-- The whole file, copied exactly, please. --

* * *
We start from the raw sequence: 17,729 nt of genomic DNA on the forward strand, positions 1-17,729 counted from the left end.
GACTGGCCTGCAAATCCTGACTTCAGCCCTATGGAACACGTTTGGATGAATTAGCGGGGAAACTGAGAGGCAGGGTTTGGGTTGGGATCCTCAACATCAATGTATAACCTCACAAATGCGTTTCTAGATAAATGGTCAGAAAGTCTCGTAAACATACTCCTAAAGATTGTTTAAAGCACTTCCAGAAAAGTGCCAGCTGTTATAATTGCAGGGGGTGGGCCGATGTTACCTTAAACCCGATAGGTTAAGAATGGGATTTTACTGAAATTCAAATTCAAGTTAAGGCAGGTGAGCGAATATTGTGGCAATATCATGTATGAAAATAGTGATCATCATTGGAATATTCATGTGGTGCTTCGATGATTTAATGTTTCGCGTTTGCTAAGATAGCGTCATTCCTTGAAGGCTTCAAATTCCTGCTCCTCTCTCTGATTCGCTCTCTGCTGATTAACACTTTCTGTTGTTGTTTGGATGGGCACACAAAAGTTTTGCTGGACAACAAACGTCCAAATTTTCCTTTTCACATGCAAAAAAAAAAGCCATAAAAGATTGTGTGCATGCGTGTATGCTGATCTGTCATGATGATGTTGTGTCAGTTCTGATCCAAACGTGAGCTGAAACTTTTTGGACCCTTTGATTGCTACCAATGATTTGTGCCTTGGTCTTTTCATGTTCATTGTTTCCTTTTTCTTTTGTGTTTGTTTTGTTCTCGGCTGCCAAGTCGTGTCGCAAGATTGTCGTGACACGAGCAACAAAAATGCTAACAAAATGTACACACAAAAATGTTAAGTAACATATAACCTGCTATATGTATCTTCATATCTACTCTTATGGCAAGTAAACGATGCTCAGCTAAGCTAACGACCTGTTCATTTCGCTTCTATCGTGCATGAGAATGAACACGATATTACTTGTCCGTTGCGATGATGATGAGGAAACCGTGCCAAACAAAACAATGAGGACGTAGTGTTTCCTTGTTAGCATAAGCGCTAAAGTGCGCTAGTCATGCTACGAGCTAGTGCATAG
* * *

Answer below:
We start from the raw sequence: 17,729 nt of genomic DNA on the forward strand, positions 1-17,729 counted from the left end.
GACTGGCCTGCAAATCCTGACTTCAGCCCTATGGAACACGTTTGGATGAATTAGCGGGGAAACTGAGAGGCAGGGTTTGGGTTGGGATCCTCAACATCAATGTATAACCTCACAAATGCGTTTCTAGATAAATGGTCAGAAAGTCTCGTAAACATACTCCTAAAGATTGTTTAAAGCACTTCCAGAAAAGTGCCAGCTGTTATAATTGCAGGGGGTGGGCCGATGTTACCTTAAACCCGATAGGTTAAGAATGGGATTTTACTGAAATTCAAATTCAAGTTAAGGCAGGTGAGCGAATATTGTGGCAATATCATGTATGAAAATAGTGATCATCATTGGAATATTCATGTGGTGCTTCGATGATTTAATGTTTCGCGTTTGCTAAGATAGCGTCATTCCTTGAAGGCTTCAAATTCCTGCTCCTCTCTCTGATTCGCTCTCTGCTGATTAACACTTTCTGTTGTTGTTTGGATGGGCACACAAAAGTTTTGCTGGACAACAAACGTCCAAATTTTCCTTTTCACATGCAAAAAAAAAAGCCATAAAAGATTGTGTGCATGCGTGTATGCTGATCTGTCATGATGATGTTGTGTCAGTTCTGATCCAAACGTGAGCTGAAACTTTTTGGACCCTTTGATTGCTACCAATGATTTGTGCCTTGGTCTTTTCATGTTCATTGTTTCCTTTTTCTTTTGTGTTTGTTTTGTTCTCGGCTGCCAAGTCGTGTCGCAAGATTGTCGTGACACGAGCAACAAAAATGCTAACAAAATGTACACACAAAAATGTTAAGTAACATATAACCTGCTATATGTATCTTCATATCTACTCTTATGGCAAGTAAACGATGCTCAGCTAAGCTAACGACCTGTTCATTTCGCTTCTATCGTGCATGAGAATGAACACGATATTACTTGTCCGTTGCGATGATGATGAGGAAACCGTGCCAAACAAAACAATGAGGACGTAGTGTTTCCTTGTTAGCATAAGCGCTAAAGTGCGCTAGTCATGCTACGAGCTAGTGCATAG